The pomegranates I brought to the kids’ class I teach on Wednesday evenings were a fascination all evening long.
The kids had never seen this fruit, and they wanted to touch and handle the pomegranates. They kept asking me about “those things” during the entire lesson.
I had also brought grapes, but they weren’t interested in grapes.
Because I made them wait until the end of the story, they were especially intrigued by this new (to them) fruit.
You know the story about the spies who went into Jericho and came back with tales of the fruit inside that walled city of Jericho. They brought back pomegranates and grapes, among other things.
After the story, we sliced the pomegranates. I allowed the kids to enjoy this fruit. They had so much fun!
Surprising to me, the part they liked the best was the seeds.
“You don’t eat the seed!” an adult corrected me after class.
“Oh, but we do,” I countered. “There’s not a thing wrong with the seed, and who cares if nobody else eats them? If they like the seed and want to enjoy it, why shouldn’t they?”
The kids went home with memories of pomegranates. They were completely unaware that some people don’t eat the seeds.
They went home with pomegranate stains on their clothes and fingers, as well as instructions on how to get their clothes clean. (Boiling hot water poured over the stain takes out fruit stains, in case you didn’t know.)
I think from here on out when the kids hear about or see pomegranates, they will remember their first experience with this fruit.
The memory of getting to try something new without restrictions, of tasting something different, and experiencing a texture they’d never had before will stay with them.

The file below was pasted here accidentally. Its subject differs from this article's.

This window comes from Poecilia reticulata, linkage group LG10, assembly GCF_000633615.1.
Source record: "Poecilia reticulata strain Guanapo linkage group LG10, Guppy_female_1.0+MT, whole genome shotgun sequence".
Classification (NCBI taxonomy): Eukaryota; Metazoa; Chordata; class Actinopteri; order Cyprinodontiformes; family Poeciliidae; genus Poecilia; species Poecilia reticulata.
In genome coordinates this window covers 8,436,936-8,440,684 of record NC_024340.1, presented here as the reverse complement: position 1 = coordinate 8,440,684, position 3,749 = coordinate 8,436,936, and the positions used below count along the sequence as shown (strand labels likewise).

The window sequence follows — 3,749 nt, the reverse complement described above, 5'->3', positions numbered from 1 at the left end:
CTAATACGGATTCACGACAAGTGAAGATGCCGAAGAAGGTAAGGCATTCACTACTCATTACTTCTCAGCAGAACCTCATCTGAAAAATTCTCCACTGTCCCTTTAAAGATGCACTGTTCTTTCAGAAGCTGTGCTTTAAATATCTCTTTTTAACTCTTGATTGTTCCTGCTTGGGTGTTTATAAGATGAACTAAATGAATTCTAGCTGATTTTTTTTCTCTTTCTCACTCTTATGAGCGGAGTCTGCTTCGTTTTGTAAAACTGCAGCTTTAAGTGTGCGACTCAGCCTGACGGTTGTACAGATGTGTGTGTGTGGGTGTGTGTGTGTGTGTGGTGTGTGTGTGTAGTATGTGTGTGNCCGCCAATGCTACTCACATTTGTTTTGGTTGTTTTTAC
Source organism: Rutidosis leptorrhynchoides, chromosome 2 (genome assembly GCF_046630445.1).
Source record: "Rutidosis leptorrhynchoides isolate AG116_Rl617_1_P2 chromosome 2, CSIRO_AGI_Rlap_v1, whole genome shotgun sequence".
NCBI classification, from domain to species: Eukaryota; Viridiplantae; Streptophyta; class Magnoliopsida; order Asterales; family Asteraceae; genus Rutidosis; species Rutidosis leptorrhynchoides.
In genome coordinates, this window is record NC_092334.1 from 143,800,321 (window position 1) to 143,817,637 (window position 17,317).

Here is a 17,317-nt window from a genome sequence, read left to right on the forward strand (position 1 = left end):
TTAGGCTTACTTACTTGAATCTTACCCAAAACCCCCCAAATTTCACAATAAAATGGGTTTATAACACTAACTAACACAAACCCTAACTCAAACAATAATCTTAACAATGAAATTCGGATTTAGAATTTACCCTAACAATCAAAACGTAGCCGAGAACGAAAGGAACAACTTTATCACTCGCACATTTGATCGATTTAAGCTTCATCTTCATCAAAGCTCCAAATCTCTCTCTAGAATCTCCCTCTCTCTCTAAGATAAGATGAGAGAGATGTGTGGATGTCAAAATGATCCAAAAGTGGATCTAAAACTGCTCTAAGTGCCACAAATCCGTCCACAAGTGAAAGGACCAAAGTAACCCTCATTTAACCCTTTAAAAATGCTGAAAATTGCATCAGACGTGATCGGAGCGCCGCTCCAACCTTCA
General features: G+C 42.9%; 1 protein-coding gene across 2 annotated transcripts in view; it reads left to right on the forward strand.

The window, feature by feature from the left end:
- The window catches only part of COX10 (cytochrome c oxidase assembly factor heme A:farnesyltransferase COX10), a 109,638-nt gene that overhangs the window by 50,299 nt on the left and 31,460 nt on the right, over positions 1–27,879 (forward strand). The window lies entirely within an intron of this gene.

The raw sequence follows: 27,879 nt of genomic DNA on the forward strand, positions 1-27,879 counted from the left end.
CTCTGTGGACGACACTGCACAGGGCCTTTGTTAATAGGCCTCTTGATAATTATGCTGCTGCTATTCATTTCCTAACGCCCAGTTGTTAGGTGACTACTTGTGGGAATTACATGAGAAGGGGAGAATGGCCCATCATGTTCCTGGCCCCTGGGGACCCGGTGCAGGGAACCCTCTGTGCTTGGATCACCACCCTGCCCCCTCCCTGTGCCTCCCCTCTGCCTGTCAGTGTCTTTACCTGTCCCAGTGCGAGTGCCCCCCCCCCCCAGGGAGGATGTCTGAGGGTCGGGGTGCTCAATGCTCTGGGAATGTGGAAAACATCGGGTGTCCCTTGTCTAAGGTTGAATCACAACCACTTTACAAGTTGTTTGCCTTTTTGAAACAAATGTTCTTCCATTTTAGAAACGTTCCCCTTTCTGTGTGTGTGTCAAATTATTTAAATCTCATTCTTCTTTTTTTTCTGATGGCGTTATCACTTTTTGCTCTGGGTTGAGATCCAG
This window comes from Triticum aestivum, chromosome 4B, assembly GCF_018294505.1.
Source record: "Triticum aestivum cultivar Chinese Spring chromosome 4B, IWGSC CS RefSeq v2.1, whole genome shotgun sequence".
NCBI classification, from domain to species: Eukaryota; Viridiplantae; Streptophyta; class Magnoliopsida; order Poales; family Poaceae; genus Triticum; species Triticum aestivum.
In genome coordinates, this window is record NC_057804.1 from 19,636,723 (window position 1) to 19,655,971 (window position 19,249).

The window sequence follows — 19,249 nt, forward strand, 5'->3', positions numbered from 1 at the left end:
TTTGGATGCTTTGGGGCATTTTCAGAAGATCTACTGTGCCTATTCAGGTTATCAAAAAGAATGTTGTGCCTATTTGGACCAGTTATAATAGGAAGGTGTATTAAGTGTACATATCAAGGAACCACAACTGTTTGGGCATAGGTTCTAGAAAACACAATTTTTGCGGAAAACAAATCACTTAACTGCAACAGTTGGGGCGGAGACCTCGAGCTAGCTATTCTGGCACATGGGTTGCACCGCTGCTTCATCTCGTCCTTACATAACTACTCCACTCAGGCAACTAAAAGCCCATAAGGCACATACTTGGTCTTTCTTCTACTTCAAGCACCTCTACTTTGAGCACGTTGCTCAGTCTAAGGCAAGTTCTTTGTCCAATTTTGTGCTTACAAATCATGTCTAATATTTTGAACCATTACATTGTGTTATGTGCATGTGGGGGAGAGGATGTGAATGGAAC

I think they will also remember how waiting to sample the fruit made it even sweeter.
For them, there was no guilt in touching, tasting, and sampling. That’s because I gave them free reign to do whatever they wanted with the fruit as long as they treated it with respect and with care.
The garden of fidelity
Marriage (including sex) was God’s idea. ‘Strange how often society would have us believe otherwise! God said marriage is honorable among all, and the bed (garden) is undefiled.
When there is a garden that belongs to you and you alone, there is no reason to scour other gardens. When all the fruit we desire is ours, there is no reason to sample fruits from forbidden places or to peek over the fence into territory that is not ours to claim. Why should I care about what happens in someone else’s garden when I have my own to enjoy?
Yet there’s something about forbidden fruit that draws us, daring us to taste and touch what is not ours to have. The temptation is as old as the garden itself, for the first family experienced this in the Eden garden that had been given to them by God Himself.
The wrong fruit
All the fruits, trees, plants, and flowers were theirs to enjoy but one.
All of them – but one.
And that was the one Eve thought she had to sample.
With a bounty such as God only can create, He filled the garden with good things – and plentiful things – for them to enjoy!
Variety and spice and color.
Fragrance and texture and flavor.
All of it was theirs – but one.
Yet that was the one they wanted.
Did they want it because it wasn’t theirs to have because they weren’t satisfied with what God had provided, or because they wanted to try something different?